Two British volunteers who went missing in eastern Ukraine earlier this month died whilst helping evacuate civilians from the frontlines, their families have confirmed.


Chris Parry, 28, and Andrew Bagshaw, 47, were last seen near the city of Soledar on Friday, Jan. 6.


Bagshaw’s family said they were attempting to rescue an elderly woman when their car was hit by an artillery shell.


"Andrew selflessly took many personal risks and saved many lives; we love him and are very proud indeed of what he did," they said in a statement.


"The world needs to be strong and stand with Ukraine, giving them the military support they need now, and help to rebuild their shattered country after the war."


Bagshaw was a scientific researcher who lived in New Zealand but had been In Ukraine doing volunteer work since April.



Parry’s family said they were "extremely proud" of their “caring son, fantastic brother, a best friend to so many and a loving partner to Olga”.


He had previously worked as a software engineer and loved rock climbing, cycling, running and skydiving, and had always wanted to travel the world, they said.


"It is with great sadness we have to announce that our beloved Chrissy has been killed along with his colleague Andrew Bagshaw whilst attempting a humanitarian evacuation from Soledar, eastern Ukraine.  

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Trump's frequent praise for Putin and reluctance to outright criticize the Russian invasion have stirred concerns among Ukraine's allies that he would force the country into accepting partial defeat.


"His selfless determination in helping the old, young and disadvantaged there has made us and his larger family extremely proud. We never imagined we would be saying goodbye to Chris when he had such a full life ahead of him," his family said in a statement issued by the UK Foreign Office.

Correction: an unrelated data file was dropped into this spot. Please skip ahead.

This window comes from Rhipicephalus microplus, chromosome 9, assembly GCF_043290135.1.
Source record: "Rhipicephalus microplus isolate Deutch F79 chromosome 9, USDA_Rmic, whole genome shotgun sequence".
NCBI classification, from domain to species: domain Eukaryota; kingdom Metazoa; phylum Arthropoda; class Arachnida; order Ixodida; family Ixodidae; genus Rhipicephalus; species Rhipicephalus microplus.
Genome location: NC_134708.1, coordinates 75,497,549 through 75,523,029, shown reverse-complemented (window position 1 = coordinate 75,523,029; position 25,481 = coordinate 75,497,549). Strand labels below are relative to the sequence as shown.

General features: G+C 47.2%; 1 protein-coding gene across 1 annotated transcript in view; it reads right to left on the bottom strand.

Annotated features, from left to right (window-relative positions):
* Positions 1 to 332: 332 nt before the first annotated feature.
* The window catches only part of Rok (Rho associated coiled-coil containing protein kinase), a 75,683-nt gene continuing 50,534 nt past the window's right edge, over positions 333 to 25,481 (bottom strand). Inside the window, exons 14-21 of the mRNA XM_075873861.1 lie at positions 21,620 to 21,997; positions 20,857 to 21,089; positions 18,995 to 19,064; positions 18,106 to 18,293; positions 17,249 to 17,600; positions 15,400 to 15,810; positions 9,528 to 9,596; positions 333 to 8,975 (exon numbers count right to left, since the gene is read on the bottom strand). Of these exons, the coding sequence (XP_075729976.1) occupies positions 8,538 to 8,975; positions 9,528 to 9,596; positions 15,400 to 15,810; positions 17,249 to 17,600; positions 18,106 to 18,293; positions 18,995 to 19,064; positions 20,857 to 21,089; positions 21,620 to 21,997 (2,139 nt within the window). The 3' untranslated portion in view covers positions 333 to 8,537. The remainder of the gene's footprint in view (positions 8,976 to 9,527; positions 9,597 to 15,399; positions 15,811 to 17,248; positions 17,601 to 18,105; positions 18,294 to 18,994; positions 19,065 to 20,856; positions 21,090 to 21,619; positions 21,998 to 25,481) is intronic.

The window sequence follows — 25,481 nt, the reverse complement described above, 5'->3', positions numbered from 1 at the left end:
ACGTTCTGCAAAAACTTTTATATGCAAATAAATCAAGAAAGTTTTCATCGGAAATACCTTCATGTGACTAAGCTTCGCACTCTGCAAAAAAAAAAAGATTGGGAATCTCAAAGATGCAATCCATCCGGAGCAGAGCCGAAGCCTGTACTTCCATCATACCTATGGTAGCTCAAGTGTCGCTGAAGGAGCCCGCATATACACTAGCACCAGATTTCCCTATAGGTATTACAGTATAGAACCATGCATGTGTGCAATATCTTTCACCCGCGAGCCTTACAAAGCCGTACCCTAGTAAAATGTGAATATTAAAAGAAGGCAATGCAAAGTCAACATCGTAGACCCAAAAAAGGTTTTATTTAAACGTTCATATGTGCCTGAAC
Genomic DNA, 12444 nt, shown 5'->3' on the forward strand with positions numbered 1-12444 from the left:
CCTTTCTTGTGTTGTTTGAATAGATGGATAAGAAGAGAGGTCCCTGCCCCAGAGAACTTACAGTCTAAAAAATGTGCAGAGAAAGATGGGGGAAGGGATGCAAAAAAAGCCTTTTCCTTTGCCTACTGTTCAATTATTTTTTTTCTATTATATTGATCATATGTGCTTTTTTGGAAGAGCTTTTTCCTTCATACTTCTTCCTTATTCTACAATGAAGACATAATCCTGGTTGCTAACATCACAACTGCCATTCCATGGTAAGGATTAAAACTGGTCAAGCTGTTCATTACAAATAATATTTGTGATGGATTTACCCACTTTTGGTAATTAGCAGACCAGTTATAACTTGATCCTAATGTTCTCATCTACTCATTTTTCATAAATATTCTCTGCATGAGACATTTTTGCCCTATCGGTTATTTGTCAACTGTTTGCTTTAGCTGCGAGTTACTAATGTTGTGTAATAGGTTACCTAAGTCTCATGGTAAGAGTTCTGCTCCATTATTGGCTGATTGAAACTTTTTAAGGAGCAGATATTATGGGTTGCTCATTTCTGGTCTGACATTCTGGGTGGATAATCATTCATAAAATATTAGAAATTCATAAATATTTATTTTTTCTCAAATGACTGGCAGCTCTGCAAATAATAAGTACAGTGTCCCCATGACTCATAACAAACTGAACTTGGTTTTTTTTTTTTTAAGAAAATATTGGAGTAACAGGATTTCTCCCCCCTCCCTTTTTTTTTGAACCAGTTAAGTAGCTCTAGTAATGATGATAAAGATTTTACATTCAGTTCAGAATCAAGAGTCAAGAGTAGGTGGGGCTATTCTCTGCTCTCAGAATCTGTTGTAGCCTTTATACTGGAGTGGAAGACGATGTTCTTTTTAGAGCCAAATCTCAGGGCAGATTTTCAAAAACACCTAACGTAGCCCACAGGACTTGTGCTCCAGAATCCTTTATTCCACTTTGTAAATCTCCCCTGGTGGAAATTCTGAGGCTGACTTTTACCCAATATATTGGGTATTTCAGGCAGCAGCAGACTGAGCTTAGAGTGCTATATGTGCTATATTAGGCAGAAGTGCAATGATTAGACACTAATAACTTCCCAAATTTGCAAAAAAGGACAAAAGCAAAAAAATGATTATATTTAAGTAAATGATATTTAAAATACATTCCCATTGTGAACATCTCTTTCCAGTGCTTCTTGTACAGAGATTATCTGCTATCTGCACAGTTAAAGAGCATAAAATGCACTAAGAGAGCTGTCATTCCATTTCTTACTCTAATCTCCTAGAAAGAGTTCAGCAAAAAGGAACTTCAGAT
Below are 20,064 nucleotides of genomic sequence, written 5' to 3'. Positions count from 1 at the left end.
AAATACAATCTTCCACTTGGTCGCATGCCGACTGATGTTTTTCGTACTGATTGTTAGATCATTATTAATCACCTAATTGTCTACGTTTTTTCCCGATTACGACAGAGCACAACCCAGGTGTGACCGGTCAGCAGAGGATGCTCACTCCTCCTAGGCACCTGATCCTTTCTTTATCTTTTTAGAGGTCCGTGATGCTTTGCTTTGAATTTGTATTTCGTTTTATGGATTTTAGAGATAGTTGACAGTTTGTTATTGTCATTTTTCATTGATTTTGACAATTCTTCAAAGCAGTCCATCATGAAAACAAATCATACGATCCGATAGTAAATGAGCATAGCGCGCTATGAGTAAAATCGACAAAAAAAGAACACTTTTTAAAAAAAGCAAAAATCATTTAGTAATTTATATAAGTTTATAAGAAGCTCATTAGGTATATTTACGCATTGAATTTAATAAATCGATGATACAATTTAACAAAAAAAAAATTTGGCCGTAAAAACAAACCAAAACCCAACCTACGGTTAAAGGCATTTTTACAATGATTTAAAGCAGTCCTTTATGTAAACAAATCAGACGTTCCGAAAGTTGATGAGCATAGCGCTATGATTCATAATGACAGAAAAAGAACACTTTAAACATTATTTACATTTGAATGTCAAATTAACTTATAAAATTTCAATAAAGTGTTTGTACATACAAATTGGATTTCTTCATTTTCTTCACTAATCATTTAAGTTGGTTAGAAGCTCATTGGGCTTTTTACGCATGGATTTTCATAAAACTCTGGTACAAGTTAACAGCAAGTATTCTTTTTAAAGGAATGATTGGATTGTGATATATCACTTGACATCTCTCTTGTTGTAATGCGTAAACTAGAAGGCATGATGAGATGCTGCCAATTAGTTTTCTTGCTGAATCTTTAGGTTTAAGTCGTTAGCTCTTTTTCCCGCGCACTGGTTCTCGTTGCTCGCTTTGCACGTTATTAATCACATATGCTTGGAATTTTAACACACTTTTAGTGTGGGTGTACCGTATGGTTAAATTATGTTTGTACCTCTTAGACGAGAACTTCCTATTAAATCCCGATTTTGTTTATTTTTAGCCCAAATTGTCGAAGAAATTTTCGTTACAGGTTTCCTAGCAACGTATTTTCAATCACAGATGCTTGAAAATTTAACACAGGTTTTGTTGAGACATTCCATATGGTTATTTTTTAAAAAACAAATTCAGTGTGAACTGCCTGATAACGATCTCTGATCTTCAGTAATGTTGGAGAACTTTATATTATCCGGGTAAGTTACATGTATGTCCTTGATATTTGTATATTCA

They added that he found himself drawn to Ukraine in March near the start of the Russian invasion and helped those most in need, saving over 400 lives plus many abandoned animals.


Parry was interviewed by Belgian journalist Arnaud de Decker for the BBC shortly before he went missing, saying "As long as people are willing to be evacuated, I will be ready to go."



Decker described the evacuations they were carrying out in Ukraine as "one of the most dangerous jobs you could do right now".


Concerns had grown about their fates after the head of the Russian mercenary group Wagner, which helped capture Soledar from Ukrainian forces, said on Jan. 11 that one of the missing men's bodies had been found there.


Wagner boss Yevgeny Prigozhin had also published online photographs of passports that appeared to belong to Parry and Bagshaw, which he claimed were found with the corpses.



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